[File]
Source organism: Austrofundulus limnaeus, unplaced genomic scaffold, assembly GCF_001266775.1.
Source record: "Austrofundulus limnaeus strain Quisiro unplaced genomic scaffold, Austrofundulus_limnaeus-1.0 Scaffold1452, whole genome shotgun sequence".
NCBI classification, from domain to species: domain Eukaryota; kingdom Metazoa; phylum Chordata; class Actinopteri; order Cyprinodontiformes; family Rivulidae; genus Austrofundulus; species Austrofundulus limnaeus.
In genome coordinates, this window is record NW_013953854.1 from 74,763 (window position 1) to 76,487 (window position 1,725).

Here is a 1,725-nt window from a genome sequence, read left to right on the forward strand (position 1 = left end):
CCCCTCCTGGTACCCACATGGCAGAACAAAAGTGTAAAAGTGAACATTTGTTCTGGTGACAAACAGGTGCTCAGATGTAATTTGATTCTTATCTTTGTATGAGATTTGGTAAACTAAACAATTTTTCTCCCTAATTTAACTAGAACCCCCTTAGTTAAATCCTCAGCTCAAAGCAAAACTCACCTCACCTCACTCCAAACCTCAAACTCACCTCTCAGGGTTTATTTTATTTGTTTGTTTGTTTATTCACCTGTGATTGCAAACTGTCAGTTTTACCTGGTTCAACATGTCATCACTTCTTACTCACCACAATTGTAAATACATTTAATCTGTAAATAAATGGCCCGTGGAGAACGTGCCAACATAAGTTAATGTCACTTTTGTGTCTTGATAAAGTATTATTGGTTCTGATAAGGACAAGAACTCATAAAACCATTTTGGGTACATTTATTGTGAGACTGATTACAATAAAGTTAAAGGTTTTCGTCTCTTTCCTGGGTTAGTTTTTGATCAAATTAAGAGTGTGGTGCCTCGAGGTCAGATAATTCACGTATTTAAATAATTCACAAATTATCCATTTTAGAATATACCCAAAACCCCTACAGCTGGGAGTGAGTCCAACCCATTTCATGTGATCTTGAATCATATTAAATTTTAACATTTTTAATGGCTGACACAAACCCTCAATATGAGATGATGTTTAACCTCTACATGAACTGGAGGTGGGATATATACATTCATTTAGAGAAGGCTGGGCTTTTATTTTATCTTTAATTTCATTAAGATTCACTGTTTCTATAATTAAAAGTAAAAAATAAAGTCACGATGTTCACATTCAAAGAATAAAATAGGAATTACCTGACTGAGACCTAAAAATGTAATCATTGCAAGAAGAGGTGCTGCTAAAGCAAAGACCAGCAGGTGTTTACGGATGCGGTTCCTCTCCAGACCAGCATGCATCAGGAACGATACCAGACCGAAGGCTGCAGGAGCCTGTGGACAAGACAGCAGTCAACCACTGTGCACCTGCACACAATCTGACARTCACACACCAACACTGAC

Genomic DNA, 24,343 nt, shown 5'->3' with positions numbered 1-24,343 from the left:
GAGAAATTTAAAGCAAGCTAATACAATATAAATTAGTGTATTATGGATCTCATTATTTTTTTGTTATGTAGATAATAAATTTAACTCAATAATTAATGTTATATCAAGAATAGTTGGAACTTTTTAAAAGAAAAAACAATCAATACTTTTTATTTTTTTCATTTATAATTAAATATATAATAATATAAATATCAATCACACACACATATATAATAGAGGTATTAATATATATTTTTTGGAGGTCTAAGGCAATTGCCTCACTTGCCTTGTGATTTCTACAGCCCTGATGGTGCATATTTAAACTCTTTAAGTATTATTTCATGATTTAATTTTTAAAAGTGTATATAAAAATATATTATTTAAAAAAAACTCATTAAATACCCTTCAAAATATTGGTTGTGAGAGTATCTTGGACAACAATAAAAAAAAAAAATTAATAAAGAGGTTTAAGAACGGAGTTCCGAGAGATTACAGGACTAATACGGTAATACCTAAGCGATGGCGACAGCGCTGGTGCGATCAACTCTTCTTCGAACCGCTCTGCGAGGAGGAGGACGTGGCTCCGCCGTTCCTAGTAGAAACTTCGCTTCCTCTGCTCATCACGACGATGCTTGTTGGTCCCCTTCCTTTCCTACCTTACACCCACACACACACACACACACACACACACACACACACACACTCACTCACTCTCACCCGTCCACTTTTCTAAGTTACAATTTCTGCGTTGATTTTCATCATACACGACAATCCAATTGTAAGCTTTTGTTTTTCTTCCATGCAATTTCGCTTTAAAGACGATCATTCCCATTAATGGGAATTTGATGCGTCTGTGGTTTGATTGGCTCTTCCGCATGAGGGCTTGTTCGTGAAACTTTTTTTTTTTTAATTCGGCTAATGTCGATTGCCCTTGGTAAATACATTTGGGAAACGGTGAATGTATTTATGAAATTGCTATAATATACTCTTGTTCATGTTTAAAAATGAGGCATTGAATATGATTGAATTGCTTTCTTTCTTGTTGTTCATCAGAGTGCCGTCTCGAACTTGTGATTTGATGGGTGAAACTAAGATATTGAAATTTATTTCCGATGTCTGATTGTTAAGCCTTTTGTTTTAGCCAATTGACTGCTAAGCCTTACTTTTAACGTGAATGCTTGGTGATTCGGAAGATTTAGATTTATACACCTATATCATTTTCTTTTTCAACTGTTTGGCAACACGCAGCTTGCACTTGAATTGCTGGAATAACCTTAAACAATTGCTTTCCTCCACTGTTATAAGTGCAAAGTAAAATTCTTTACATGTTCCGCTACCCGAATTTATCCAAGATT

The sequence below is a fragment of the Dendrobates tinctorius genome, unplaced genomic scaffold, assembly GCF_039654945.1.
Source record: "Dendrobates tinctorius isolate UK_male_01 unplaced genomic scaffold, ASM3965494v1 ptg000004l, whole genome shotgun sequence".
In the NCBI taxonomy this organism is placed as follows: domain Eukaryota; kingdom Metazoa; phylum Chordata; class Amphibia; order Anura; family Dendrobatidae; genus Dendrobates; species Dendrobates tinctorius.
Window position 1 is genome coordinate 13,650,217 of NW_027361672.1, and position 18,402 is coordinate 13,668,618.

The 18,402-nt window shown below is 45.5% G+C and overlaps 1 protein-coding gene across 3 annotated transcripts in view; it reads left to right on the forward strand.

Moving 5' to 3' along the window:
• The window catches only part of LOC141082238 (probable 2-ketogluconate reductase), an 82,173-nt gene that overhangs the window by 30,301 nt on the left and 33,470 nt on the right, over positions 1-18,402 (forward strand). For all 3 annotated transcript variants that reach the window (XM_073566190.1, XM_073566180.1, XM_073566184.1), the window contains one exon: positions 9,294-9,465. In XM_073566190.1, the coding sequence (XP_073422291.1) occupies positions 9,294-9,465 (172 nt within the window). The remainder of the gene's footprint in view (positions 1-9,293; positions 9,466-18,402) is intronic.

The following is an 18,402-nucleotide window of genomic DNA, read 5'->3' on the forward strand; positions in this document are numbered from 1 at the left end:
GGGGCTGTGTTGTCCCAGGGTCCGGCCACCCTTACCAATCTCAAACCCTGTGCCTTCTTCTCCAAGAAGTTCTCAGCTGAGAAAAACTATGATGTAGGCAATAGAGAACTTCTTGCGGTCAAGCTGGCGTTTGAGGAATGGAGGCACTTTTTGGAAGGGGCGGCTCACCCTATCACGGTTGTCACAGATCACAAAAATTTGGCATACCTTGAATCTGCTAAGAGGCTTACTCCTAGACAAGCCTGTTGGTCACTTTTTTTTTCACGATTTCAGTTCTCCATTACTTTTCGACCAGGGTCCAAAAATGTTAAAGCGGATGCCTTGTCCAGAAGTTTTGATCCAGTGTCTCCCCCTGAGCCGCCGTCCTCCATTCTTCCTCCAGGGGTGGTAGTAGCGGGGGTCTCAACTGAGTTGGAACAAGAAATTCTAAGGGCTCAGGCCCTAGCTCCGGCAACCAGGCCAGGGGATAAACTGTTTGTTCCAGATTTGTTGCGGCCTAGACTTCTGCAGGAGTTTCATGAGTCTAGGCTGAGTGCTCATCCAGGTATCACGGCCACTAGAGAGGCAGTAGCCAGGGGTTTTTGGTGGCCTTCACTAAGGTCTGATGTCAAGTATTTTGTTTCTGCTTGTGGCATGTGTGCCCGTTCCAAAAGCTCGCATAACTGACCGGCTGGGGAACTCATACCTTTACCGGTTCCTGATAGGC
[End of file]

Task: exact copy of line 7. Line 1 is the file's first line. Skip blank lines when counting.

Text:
Genomic DNA, 24,343 nt, shown 5'->3' with positions numbered 1-24,343 from the left: